Launch and Availability
Forster: On February 27, Microsoft launched SQL Server 2008 along with Windows Server 2008 and Visual Studio 2008. But SQL Server 2008 is not yet finished or available. When will it be available?
Kummert: The release candidate is still tracking very well for the Q2 timeframe, with release to manufacturing expected in Q3. Now we’re turning the corner to the customer-driven part of the release. We hope customers will tell us when we’re ready.
Forster: Why is Microsoft launching these products simultaneously?
Kummert: That’s actually the way customers think about and want to think about these technologies. You want to think about your entire application platform, your data platform, your development platform, your development toolset. You think about the value of those at the same time, and the underlying Windows Server platform, as well. Many innovations are being delivered in Server 2008. Improvements in clustering, delivering on the core abilities of security and manageability— all those things from Server 2008 will directly benefit SQL Server customers.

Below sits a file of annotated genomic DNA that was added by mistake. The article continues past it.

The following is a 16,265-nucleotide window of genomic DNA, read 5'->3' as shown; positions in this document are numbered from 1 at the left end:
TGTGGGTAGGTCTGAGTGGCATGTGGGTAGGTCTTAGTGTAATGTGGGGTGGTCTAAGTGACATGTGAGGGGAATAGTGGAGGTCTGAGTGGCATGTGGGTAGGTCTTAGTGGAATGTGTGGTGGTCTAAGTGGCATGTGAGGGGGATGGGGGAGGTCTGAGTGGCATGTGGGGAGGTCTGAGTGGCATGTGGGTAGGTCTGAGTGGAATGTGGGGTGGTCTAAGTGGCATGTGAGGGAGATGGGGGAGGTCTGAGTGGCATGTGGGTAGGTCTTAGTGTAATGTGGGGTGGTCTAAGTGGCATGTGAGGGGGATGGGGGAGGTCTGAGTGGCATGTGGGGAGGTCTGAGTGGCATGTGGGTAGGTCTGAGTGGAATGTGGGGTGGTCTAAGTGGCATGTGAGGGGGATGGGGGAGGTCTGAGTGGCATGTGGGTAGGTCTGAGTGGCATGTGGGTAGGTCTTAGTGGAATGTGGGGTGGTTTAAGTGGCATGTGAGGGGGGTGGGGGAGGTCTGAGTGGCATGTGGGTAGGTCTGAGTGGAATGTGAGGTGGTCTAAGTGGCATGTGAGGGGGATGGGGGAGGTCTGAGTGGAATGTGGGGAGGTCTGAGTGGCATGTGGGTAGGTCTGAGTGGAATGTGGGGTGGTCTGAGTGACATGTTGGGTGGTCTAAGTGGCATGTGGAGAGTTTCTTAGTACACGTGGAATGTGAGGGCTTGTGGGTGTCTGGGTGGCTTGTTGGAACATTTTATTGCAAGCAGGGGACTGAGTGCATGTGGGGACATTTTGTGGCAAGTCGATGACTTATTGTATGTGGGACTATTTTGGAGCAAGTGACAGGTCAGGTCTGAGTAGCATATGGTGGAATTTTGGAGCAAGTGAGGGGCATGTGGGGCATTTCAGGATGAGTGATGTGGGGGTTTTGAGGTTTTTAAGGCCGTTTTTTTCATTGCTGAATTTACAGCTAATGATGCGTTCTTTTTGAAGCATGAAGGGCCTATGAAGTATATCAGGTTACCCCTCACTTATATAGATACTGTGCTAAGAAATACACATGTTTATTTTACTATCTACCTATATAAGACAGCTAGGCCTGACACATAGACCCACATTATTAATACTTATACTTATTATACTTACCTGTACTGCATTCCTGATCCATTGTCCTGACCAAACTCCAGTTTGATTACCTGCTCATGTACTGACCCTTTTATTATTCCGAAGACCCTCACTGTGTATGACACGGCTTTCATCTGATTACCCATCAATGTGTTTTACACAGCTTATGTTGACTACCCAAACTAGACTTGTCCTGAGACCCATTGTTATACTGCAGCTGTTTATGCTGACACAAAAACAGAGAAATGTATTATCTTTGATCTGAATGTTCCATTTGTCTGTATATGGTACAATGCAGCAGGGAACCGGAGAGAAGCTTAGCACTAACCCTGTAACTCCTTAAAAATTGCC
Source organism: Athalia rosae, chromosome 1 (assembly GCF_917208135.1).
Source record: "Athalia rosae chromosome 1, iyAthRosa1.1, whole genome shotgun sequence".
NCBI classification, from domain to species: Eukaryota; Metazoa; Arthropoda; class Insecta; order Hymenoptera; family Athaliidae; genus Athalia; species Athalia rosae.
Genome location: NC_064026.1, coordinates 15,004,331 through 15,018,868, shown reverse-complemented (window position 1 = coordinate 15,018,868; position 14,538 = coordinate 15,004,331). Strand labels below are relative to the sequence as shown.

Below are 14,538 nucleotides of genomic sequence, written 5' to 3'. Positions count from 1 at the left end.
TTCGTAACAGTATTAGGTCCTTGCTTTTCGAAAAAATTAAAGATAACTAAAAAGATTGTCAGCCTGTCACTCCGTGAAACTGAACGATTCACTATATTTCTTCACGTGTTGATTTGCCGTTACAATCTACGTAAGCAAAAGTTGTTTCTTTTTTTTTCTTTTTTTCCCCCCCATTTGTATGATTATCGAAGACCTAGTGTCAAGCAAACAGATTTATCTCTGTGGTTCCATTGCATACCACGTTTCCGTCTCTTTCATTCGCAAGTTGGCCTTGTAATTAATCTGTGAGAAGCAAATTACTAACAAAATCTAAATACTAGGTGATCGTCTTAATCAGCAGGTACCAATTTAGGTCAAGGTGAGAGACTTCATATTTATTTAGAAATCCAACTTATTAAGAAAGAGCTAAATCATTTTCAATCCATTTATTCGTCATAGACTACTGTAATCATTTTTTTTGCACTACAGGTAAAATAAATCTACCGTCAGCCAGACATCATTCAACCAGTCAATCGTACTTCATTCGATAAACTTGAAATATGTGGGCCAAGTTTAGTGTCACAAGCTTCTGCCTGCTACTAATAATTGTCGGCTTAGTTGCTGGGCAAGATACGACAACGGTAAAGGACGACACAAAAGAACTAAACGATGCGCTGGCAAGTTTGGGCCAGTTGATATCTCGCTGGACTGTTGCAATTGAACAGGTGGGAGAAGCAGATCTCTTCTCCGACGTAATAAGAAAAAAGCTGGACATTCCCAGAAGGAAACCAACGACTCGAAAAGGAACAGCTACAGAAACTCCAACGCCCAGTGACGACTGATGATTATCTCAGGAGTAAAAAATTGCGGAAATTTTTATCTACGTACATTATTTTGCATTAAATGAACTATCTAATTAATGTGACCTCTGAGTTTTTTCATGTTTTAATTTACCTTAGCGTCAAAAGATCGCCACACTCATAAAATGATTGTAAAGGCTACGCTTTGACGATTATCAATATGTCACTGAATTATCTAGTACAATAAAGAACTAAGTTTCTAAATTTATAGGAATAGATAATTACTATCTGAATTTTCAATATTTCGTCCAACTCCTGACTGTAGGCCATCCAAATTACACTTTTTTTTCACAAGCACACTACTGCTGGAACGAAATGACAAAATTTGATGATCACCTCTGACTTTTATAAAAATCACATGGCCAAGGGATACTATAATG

Forster: What goal do you want to achieve by addressing a wider launch audience than is typical for SQL Server launches?
Kummert: We’re taking this opportunity to get the word out about this great product much more broadly into this market—not just to the traditional SQL Server person, but also to the IT generalists and the developers who will come to this launch and will think, “SQL Server is the underlying data platform for my SharePoint, for my CRM app. I can bring these things together and add more value. Maybe there’s a new scenario in which I can use this capability.”